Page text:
New Zealand great Ross Taylor joins illustrious list with rare wicket
Retiring New Zealand batsman Ross Taylor ended his career with a rare feat after taking a wicket with the final ball of the Test match against Bangladesh on Tuesday.
Taylor had just taken two wickets in his previous 111 Tests but was thrown the ball in the 79th over with the visitors nine-down at the Hagley Oval.
With conditions getting gloomier by the minute, the 37-year-old enticed tailender Ebadot Hossain into a loose shot with the third ball of his over, and captain Tom Latham did the rest with an excellent catch.
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Subsequently, New Zealand won by an innings and 117 runs to level the series at 1-1.
Taylor also became just the third player in history to take a Test wicket with his final delivery, New Zealand bowling legend Sir Richard Hadlee and Sri Lankan spin great Muttiah Muralitharan also managed the feat.
“I was wondering whether I had to come back and warm up tomorrow that was the main focus,” Taylor told Spark Sport after the match.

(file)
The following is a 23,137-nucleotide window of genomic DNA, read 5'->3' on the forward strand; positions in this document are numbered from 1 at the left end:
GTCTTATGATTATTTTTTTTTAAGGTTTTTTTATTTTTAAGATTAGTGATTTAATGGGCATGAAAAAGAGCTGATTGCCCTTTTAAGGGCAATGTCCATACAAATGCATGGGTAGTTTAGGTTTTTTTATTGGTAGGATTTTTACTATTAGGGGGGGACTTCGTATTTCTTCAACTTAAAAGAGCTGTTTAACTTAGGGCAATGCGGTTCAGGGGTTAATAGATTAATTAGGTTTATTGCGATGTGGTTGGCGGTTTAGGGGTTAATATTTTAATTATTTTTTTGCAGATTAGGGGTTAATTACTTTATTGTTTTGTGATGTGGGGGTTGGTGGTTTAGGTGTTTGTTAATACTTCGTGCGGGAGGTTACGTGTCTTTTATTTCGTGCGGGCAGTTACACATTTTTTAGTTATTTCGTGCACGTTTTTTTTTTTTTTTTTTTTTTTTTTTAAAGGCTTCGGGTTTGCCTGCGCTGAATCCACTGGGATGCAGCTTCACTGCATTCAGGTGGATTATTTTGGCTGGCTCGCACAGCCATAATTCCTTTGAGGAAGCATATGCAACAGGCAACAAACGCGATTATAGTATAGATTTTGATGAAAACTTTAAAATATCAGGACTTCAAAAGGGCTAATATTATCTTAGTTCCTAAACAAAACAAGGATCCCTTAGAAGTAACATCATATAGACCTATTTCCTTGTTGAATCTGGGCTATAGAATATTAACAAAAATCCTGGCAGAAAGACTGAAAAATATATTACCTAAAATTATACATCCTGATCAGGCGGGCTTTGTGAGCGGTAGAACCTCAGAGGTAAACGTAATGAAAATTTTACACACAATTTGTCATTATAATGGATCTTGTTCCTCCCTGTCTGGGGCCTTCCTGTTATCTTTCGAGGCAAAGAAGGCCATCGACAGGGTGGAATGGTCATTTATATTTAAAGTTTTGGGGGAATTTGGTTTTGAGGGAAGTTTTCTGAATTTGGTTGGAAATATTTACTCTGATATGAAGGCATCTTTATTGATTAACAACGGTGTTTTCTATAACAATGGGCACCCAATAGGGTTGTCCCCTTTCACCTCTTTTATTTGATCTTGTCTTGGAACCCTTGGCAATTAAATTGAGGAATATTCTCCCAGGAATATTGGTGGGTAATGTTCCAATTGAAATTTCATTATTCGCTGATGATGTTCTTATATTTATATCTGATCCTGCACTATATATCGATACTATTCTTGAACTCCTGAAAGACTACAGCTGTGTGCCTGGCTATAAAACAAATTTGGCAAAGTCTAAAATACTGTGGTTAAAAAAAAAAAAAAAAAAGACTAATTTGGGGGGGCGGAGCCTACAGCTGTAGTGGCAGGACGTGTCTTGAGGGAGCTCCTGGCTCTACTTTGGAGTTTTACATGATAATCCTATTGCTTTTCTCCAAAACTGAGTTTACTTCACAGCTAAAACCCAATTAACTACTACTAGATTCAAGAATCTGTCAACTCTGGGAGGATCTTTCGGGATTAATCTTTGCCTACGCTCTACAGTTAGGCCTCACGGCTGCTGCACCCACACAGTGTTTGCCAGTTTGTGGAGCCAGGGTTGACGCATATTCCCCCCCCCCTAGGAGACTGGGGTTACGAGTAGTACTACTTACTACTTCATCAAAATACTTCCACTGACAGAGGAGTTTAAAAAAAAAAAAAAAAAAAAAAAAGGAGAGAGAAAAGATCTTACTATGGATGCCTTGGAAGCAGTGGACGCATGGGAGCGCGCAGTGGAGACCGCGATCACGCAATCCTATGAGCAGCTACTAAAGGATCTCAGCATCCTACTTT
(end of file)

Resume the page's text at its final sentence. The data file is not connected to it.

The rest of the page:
“Tim [Southee] kept telling me to chuck it up [when I bowled] and I chucked it up and Tom [Latham] said that was the most pressure he’s felt the whole game.
“It was an emotional game for me and my family and friends and the teammates as well. It was good to get the win.”
No option but to bowl Taylor
Taylor was given the ball after umpires Chris Gaffaney and Wayne Knights had told Latham he would not be allowed to bowl his quicks in the fading light.
But that ultimately proved to be a blessing in disguise as it set up the dream finale on a fine career.
“I haven’t felt that pressure from the crowd, but also the boys as well. The umpires played their part as well. It was actually very dark out there,” Latham said.
“They said we can’t bowl seamers and that led to my decision to bowl Ross and that’s the way it worked out. It couldn’t be scripted any better.”
The last time Taylor had bowled in a Test match was 2013 and only bowled 99 deliveries in his career.
He took two wickets against India in Ahmedabad in 2010.
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